Intravenous iodine contrast can be used to improve the contrast between the tumour tissue and blood vessels. However, due to underlying co-morbidities, not all patients can tolerate intravenous contrast (38). Diagnostic high-resolution CT scan can be used alongside treatment planning CT scans to improve the assessment of interstitial lung disease and lymph node involvement (39).
Role of FDG PET-CT
The tumour activity can be quantified by measuring the standard uptake value (SUV) of radioactive tracer on the PET-CT within a predefined region of interest (40). The PET image provides biological information but very limited anatomical detail. To overcome this problem, a CT is also acquired that is inherently registered (spatially aligned) with the PET to obtain anatomical information. The use of FDG PET-CT in radiotherapy has been shown to reduce interobserver variation, especially when defining tumours surrounded by atelectasis (4,5). Furthermore, it facilitates the detection of both metastatic lymph nodes and distant metastasis hence improve staging accuracy (Figure 2) (41,42). However, FDG PET-CT also has a number of limitations. PET has a low spatial resolution and can not detect very small nodules (<1 cm). False negatives and positives may occur in diabetic patients with high blood glucose levels at the time of scanning. Increased FDG uptake is observed in many non-neoplastic lesions, granulation tissue (e.g., wound healing), infections and other inflammatory processes, eventually resulting in false negatives and false positives (43).
Role of MRI
MRI in lung cancer radiotherapy is mainly used to delineate Pancoast tumours a particular type of lung tumour located in the upper lobes of the lungs that tend to spread into the chest wall and nerves. The use of MRI in lung cancer radiotherapy is currently limited by the lack of tissue density information required for dose calculations, the low proton density of the lung tissue and motion artefacts introduced by the long duration of the scan. New imaging sequences are currently being developed to facilitate the introduction of MRI in lung cancer radiotherapy triggered by the development of the MRI guided adaptive radiotherapy (44,45).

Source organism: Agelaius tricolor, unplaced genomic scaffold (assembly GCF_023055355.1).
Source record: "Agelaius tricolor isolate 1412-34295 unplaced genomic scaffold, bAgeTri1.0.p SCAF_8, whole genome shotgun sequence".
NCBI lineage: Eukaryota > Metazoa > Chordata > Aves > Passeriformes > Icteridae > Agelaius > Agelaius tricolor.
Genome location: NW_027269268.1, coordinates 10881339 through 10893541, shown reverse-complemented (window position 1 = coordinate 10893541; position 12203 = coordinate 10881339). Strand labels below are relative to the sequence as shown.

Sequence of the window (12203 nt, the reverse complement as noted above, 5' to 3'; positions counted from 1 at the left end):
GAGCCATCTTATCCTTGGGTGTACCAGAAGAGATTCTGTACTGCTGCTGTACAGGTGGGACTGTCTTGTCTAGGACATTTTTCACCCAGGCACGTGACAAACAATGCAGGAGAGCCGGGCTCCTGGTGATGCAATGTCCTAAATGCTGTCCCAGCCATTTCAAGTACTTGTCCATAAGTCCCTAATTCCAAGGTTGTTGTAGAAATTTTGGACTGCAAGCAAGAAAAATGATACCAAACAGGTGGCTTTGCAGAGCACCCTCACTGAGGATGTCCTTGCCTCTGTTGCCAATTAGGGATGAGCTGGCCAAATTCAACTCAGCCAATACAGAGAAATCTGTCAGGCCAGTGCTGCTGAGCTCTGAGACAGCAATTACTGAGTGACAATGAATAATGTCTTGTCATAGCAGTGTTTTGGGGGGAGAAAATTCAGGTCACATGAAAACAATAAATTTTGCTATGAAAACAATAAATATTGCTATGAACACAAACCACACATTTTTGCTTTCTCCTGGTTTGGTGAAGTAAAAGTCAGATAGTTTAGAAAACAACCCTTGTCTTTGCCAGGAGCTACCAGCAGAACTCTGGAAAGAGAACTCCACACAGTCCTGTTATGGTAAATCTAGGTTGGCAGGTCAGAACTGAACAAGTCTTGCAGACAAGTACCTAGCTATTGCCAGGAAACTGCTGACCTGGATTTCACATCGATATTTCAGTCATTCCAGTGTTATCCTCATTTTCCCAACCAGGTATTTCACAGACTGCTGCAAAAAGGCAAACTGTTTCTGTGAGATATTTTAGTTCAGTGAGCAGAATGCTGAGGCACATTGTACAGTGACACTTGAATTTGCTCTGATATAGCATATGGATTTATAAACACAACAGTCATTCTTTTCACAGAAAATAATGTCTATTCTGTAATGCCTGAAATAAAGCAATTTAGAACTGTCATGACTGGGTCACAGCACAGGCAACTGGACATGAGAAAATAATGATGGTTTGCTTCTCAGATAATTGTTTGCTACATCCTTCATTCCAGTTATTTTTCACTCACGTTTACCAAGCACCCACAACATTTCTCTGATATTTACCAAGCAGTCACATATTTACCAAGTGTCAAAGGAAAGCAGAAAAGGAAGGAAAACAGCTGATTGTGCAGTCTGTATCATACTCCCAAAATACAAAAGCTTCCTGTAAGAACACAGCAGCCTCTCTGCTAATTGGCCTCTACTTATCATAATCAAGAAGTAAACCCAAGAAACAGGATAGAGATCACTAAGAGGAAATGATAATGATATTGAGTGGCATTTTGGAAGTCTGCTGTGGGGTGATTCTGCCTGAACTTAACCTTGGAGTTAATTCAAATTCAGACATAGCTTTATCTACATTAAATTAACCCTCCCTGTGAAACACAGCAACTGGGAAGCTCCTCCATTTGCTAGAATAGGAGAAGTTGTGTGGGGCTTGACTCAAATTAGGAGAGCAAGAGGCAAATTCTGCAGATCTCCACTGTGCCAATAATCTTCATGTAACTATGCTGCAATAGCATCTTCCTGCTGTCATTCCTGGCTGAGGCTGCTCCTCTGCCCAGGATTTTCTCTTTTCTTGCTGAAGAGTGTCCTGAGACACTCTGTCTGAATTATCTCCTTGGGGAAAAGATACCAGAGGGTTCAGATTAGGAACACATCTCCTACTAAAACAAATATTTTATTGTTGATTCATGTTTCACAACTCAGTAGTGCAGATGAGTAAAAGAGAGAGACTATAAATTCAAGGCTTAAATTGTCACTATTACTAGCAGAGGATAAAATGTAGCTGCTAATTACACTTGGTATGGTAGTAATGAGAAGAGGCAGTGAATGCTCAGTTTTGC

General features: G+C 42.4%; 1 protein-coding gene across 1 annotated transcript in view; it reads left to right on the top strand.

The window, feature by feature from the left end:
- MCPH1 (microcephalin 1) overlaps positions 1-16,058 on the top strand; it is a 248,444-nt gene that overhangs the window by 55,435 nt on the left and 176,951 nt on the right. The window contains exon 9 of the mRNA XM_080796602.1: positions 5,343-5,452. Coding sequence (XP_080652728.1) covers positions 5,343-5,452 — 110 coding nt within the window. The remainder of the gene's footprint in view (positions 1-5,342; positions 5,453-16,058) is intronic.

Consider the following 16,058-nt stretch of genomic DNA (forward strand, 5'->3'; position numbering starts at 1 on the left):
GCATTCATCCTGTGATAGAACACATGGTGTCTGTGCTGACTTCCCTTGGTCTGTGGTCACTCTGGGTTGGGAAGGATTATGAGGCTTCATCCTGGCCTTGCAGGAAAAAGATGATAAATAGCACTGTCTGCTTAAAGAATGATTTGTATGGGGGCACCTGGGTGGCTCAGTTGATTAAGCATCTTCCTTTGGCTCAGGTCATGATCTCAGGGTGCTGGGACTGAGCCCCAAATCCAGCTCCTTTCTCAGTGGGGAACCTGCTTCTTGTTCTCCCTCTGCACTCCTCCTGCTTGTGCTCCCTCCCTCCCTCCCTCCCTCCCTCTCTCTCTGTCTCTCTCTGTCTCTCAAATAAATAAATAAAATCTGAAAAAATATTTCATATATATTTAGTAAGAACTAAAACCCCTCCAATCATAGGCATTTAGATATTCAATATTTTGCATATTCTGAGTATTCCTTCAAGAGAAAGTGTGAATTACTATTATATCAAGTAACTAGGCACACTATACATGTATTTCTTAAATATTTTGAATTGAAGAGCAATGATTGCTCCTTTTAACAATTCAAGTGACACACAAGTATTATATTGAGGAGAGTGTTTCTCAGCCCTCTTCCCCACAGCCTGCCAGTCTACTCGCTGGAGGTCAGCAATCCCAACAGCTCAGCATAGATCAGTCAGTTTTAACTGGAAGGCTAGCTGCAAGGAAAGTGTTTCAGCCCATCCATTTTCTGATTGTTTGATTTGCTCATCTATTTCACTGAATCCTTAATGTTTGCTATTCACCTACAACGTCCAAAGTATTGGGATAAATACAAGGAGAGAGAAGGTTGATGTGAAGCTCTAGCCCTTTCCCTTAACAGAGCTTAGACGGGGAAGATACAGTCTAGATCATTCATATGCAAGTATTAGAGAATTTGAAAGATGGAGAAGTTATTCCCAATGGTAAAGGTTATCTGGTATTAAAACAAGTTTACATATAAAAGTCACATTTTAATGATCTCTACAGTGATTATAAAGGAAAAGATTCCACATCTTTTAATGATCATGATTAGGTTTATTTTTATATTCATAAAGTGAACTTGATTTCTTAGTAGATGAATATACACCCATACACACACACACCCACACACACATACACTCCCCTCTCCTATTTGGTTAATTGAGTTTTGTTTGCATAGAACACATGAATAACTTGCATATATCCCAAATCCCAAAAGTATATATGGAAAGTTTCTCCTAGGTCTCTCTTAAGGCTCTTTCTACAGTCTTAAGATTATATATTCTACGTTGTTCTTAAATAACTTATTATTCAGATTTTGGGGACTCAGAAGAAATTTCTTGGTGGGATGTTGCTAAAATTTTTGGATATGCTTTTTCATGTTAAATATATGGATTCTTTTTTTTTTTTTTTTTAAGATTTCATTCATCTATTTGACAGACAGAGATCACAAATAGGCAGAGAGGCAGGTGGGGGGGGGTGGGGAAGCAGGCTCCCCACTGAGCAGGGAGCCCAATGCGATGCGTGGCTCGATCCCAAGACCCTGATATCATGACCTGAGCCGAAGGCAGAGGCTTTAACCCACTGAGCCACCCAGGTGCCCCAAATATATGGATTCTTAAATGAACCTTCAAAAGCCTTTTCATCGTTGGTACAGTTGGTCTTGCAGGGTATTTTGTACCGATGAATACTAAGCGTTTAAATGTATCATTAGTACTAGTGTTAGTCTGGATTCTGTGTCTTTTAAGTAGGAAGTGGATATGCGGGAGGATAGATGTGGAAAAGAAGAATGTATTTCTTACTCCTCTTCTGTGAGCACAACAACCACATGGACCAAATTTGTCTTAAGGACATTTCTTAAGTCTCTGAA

Role of 4DCT
4DCT can be used to account for the patient’s individual tumour motion. With this technique, the respiratory cycle is measured using devices such as an abdominal belt or infrared marker. A large number of CT images are then acquired and correlated with the breathing cycle. These images are then sorted during reconstruction into 8 to 10 equal respiratory bins with each bin representing either a specific phase (from 0 to 100%) or amplitude position of the respiratory cycle (37).
While 4DCT can be used to account for the patient’s individual respiratory motion, it also introduces new challenges. The 4DCT is typically not used to calculate the dose distribution, and therefore a 3DCT is reconstructed from this data. Furthermore, 4DCT imaging is prone to motion artefacts, particularly in patients with irregular breathing patterns (46). This occurs due to a mismatch between the data acquisition and respiratory phases. Several methods have been proposed to reduce these artefacts, including improvements in signal acquisition, gating, sorting and post-processing techniques.
Visual and audio respiratory coaching can be used to regularise the breathing pattern and hence reduce these artefacts (47,48). However, the reported effectiveness of these techniques varies among patients. They are also time consuming and complex to implement clinically (47). Alternatively, the CT images can be acquired only at specific phases or amplitudes of the respiratory cycle (gating) and therefore, data from irregular breathing patterns is excluded. While gating reduces the number of artefacts, it comes at the cost of prolonging the scanning time.
Image sorting can be performed based on either the respiratory phase or amplitude. Amplitude sorting is less affected by outliers in the breathing cycle unless there are gaps in the respiratory signal (49). Furthermore sorting based on the movement of internal anatomy such as the diaphragm rather than external surrogates was found to reduce artefacts as it is more likely to represent the true internal anatomical movement (50). Alternatively, image post-processing techniques can be used to reduce artefacts (51).